Supreme Court To Hear Major Wisconsin Gerrymandering Case

In a case that could have far-reaching consequences on the outcome of future elections, the US Supreme Court agreed on Monday to rule on whether electoral maps that are deliberately drawn to favor a certain political party, a process also known as gerrymandering, are constitutionally acceptable.

Last November, the state of Wisconsin appealed a lower court ruling that state Republican lawmakers violated the constitution when they created legislative districts that put Democrats at a disadvantage and now the Supreme Court is going to hear their case. The state’s argument was that the recent Wisconsin election results favoring Republicans “is a reflection of Wisconsin’s natural political geography” with Democrats concentrated in urban areas such as Milwaukee and Madison.

A panel of federal judges in Madison ruled 2-1 that the state’s Republican-led redrawing of legislative districts amounted to “an unconstitutional partisan gerrymander,” violating the US Constitution’s guarantees of equal protection under the law and free speech by sabotaging Democratic voters’ abilities to turn their votes into seats in Wisconsin’s legislature.

The Supreme Court has ruled state electoral maps invalid based on grounds of racial discrimination, such as it did with North Carolina on May 22, when the power of African-American voters was diminished statewide due to Republican legislators drawing two electoral districts. However, they’ve been reluctant to throw out maps that give one party a distinct advantage over the other. Until now that is.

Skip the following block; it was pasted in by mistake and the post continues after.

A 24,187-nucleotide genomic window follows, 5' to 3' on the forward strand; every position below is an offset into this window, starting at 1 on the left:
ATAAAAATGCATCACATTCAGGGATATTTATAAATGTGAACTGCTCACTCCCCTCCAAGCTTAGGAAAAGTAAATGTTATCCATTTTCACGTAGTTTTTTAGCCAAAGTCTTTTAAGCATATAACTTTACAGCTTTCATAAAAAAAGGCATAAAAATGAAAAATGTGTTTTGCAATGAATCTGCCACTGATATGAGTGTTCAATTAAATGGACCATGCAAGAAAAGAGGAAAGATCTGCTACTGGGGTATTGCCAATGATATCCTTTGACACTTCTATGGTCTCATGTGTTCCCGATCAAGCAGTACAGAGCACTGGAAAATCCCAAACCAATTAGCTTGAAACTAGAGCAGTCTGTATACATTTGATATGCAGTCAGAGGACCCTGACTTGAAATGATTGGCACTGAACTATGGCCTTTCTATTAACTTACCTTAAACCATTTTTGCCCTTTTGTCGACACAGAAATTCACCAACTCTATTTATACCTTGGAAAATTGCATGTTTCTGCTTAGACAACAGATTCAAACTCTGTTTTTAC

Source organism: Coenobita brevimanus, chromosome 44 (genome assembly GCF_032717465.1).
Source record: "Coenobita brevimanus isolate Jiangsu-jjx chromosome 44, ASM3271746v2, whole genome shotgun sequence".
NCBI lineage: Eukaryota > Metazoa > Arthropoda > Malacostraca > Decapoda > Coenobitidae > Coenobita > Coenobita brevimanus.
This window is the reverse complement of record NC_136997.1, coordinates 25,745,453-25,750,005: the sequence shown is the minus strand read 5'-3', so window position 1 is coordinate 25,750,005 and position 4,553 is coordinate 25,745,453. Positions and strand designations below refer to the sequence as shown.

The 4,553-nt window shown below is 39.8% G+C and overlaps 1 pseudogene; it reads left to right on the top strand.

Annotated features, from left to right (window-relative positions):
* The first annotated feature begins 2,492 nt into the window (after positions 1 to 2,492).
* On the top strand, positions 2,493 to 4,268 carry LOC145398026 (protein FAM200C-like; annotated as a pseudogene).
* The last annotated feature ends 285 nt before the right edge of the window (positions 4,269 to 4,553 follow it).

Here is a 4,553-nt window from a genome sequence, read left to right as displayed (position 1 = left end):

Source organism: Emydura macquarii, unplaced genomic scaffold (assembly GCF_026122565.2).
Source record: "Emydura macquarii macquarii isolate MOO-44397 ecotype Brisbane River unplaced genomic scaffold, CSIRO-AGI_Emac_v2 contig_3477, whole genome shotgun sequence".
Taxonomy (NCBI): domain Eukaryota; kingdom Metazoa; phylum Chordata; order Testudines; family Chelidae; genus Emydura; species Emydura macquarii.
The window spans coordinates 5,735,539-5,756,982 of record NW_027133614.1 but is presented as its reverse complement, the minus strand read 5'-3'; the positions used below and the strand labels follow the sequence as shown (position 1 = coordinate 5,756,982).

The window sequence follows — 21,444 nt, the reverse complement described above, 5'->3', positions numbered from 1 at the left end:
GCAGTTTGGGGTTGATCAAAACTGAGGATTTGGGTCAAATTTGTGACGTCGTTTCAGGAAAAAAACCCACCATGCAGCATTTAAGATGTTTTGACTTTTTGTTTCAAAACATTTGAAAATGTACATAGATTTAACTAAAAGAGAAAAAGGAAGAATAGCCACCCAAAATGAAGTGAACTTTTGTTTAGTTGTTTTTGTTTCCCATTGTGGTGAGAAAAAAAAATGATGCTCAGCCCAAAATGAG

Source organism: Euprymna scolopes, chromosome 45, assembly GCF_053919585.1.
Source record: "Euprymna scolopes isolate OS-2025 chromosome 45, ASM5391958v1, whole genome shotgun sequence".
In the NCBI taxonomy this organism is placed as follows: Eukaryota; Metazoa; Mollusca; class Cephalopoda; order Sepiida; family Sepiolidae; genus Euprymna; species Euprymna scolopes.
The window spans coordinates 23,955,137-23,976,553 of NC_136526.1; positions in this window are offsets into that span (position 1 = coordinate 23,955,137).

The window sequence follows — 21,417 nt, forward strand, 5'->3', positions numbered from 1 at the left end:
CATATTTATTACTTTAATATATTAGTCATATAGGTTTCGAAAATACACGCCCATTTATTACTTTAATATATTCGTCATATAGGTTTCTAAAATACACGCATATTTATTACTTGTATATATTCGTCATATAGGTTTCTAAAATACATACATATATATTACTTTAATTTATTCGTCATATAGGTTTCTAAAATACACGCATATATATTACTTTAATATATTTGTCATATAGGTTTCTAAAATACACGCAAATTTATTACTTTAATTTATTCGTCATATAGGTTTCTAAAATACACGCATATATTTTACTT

“Wisconsin’s gerrymander was one of the most aggressive of the decade, locking in a large and implausibly stable majority for Republicans in what is otherwise a battleground state,” said redistricting expert Thomas Wolf of the Brennan Center. “It’s a symptom of politics going haywire and something that we increasingly see when one party has sole control of the redistricting process.”

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If the Supreme Court finds the state of Wisconsin at fault, it could affect congressional maps in about half a dozen states and legislative maps in about 10 states in the short term, but the long term effects are still unknown. State and federal legislative district boundaries are redrawn every decade to hold roughly the same number of people after each census, the next being in 2020.

The original court ruling that the state is appealing ordered the redrawing of legislative boundaries to be in place by November 1, in time for the 2018 Wisconsin state election.


Featured image via Alex Wong/Getty Images